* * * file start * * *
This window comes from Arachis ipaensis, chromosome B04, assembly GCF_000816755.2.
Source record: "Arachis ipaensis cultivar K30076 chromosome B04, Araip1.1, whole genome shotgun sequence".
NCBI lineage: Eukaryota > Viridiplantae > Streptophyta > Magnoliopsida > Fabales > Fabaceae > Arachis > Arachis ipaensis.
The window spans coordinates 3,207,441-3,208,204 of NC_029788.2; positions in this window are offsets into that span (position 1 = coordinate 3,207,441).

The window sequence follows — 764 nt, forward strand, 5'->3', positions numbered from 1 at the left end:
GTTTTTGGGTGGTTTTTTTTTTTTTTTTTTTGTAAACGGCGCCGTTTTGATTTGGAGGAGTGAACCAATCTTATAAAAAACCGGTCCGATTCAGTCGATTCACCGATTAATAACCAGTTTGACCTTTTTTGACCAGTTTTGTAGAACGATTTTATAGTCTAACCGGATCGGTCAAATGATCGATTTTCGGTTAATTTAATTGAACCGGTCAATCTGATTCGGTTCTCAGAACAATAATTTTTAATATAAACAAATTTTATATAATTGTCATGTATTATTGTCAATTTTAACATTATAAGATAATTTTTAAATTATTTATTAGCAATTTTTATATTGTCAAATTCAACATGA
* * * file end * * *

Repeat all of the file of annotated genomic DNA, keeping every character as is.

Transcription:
This window comes from Arachis ipaensis, chromosome B04, assembly GCF_000816755.2.
Source record: "Arachis ipaensis cultivar K30076 chromosome B04, Araip1.1, whole genome shotgun sequence".
NCBI lineage: Eukaryota > Viridiplantae > Streptophyta > Magnoliopsida > Fabales > Fabaceae > Arachis > Arachis ipaensis.
The window spans coordinates 3,207,441-3,208,204 of NC_029788.2; positions in this window are offsets into that span (position 1 = coordinate 3,207,441).

The window sequence follows — 764 nt, forward strand, 5'->3', positions numbered from 1 at the left end:
GTTTTTGGGTGGTTTTTTTTTTTTTTTTTTTGTAAACGGCGCCGTTTTGATTTGGAGGAGTGAACCAATCTTATAAAAAACCGGTCCGATTCAGTCGATTCACCGATTAATAACCAGTTTGACCTTTTTTGACCAGTTTTGTAGAACGATTTTATAGTCTAACCGGATCGGTCAAATGATCGATTTTCGGTTAATTTAATTGAACCGGTCAATCTGATTCGGTTCTCAGAACAATAATTTTTAATATAAACAAATTTTATATAATTGTCATGTATTATTGTCAATTTTAACATTATAAGATAATTTTTAAATTATTTATTAGCAATTTTTATATTGTCAAATTCAACATGA